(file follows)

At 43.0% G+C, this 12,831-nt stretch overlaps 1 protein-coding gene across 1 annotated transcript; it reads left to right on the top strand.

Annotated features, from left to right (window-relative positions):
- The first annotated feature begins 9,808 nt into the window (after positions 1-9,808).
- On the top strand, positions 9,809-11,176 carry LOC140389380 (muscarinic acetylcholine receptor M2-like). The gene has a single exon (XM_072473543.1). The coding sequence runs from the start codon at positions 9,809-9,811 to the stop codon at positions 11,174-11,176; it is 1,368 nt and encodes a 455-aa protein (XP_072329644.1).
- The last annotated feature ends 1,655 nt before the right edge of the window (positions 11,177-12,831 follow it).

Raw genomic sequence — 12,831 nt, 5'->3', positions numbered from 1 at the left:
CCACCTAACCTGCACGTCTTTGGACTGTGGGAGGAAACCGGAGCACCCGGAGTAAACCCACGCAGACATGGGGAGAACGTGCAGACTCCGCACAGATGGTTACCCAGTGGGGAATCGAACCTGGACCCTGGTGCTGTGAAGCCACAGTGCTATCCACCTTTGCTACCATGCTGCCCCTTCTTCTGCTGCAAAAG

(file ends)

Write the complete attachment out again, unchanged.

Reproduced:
At 43.0% G+C, this 12,831-nt stretch overlaps 1 protein-coding gene across 1 annotated transcript; it reads left to right on the top strand.

Annotated features, from left to right (window-relative positions):
- The first annotated feature begins 9,808 nt into the window (after positions 1-9,808).
- On the top strand, positions 9,809-11,176 carry LOC140389380 (muscarinic acetylcholine receptor M2-like). The gene has a single exon (XM_072473543.1). The coding sequence runs from the start codon at positions 9,809-9,811 to the stop codon at positions 11,174-11,176; it is 1,368 nt and encodes a 455-aa protein (XP_072329644.1).
- The last annotated feature ends 1,655 nt before the right edge of the window (positions 11,177-12,831 follow it).

Raw genomic sequence — 12,831 nt, 5'->3', positions numbered from 1 at the left:
CCACCTAACCTGCACGTCTTTGGACTGTGGGAGGAAACCGGAGCACCCGGAGTAAACCCACGCAGACATGGGGAGAACGTGCAGACTCCGCACAGATGGTTACCCAGTGGGGAATCGAACCTGGACCCTGGTGCTGTGAAGCCACAGTGCTATCCACCTTTGCTACCATGCTGCCCCTTCTTCTGCTGCAAAAG